Organ transplants save lives in B.C.

COMOX RESIDENT SID Popham would probably not be alive today if not for an organ donor. Instead, 12 years after he got a new heart he
COMOX RESIDENT SID Popham would probably not be alive today if not for an organ donor. Instead, 12 years after he got a new heart he's playing tennis and hockey regularly. This week is National Organ and Tissue Donor Awareness Week.
— image credit: Renée Andor

Sid Popham likely wouldn't be alive today without an organ donor.
At 64 years of age, Popham was an active and fit Comox man who regularly played tennis and hockey. But one day during a tennis match, he collapsed suddenly on the court.
The problem was his heart, and doctors tried everything they could think of to keep him alive, including a pacemaker and defibrillator. However, nothing worked, and Popham was told he only had one chance left.
"The doctor said, 'Sid we've done everything we can for you. The only thing that might save you is a heart transplant, and nobody can be sure you can get a heart transplant just because you want one because of a lack of organs,'" said Popham. "It was made very clear to me that if this transplant didn't come through I would not be seeing many more weeks or months."
Now, 12 years later at 76, Popham is "disgustingly healthy," and he's back to playing tennis and hockey regularly — he actually got hit in the neck with a puck the day before his interview.
But Popham considers himself "a very, very lucky man."
Many people do not receive the organ they need to live because of a lack of organ donors in BC. According the BC Transplant's website, more than 300 British Columbians are awaiting organ transplants at any given time because "the need far outweighs the number of organs available for transplant."
Popham was an organ donor many years before he found out that he needed a heart transplant. But now, having seen first-hand how necessary organ donation is, Popham's adamant that people need to sign up as organ donors while they have the ability to make their own decision.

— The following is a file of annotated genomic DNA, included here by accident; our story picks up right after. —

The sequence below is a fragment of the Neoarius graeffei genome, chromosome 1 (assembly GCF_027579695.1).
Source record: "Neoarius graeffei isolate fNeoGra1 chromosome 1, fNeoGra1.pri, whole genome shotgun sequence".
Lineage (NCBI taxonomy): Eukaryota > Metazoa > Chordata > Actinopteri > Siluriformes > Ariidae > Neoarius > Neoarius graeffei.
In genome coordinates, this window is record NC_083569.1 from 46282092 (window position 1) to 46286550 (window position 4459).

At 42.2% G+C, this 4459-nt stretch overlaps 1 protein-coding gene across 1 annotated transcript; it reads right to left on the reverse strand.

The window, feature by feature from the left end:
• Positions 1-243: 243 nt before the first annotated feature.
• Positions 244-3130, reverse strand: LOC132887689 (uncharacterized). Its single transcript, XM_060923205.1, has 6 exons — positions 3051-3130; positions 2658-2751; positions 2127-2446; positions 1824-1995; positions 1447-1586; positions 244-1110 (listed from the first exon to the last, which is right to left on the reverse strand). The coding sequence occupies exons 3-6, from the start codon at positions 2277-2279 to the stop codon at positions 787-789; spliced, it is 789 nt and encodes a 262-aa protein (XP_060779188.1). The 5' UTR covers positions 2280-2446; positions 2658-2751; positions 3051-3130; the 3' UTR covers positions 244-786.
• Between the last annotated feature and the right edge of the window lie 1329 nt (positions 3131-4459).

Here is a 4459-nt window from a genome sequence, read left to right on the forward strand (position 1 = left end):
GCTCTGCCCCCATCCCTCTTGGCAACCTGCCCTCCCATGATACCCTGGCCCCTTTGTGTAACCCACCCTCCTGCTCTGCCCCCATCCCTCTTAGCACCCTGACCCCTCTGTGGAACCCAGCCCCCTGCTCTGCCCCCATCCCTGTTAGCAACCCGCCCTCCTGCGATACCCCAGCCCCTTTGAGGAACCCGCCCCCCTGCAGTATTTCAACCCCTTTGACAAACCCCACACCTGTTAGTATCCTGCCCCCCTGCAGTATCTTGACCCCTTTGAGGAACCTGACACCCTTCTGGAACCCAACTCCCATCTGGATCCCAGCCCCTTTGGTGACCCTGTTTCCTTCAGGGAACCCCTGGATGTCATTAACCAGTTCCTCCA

When someone is dying "it's really hard on their survivors to make the decision about whether or not they should donate," said Popham. "So if you make your wishes clear then it saves the survivors an anguishing decision.
"Probably we lose organs because (survivors) make the wrong decision there, because they don't know what the deceased would have liked."
National Organ and Tissue Donor Awareness Week started Sunday and runs through until Saturday, and BC Transplant's website has a whole slew of information related to organ donation, as well as an online donor registry. Or, call 1-800-663-6189 to obtain a hard copy registration.
Popham added that even if one organ is not useful for transplant — for example a bad heart — many other organs could still be used, such as the liver and kidneys.
He also mentioned there's a certain mystique surrounding organ transplants; he is extremely grateful to the donor's family and wrote to them a number of times telling them what his new heart means to him, but said that the heart he received is simply a muscle.
"I feel that what the donor's family gave me was the donor's heart muscle," said Popham, adding that he is still he exact same person as he was before he received a new heart. "I feel very strongly that the donor's spirit remains with his family and loved ones where it belongs."
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Transplant facts
•    There is a chronic shortage of hearts, lungs, kidneys and livers for transplant in B.C., as the need far outweighs the number of organs available for transplant. More than 300 British Columbians awaiting organ transplants and hundreds more are awaiting corneal transplants.
• Some organs that could be available for transplant are lost because the decision of the loved one is not known by their family.
•    Many of those waiting for a solid organ transplant die while waiting for a suitable transplant.
•    Survival rates of transplant patients continue to improve, providing recipients with an extended and high quality of life.
•    Transplants are cost-effective. For those with kidney disease, the average cost of dialysis treatment is $50,000 a year. By comparison, the one-time cost of a kidney transplant in B.C. is approximately $20,000, with an additional yearly cost of about $6,000 for anti-rejection medications.
•    Since 1968, when the first kidney transplant was performed in B.C., more than 4,700 transplants have been performed in B.C.
•    1999 was the first year where more living donor kidney transplants were performed than deceased donor kidney transplants.

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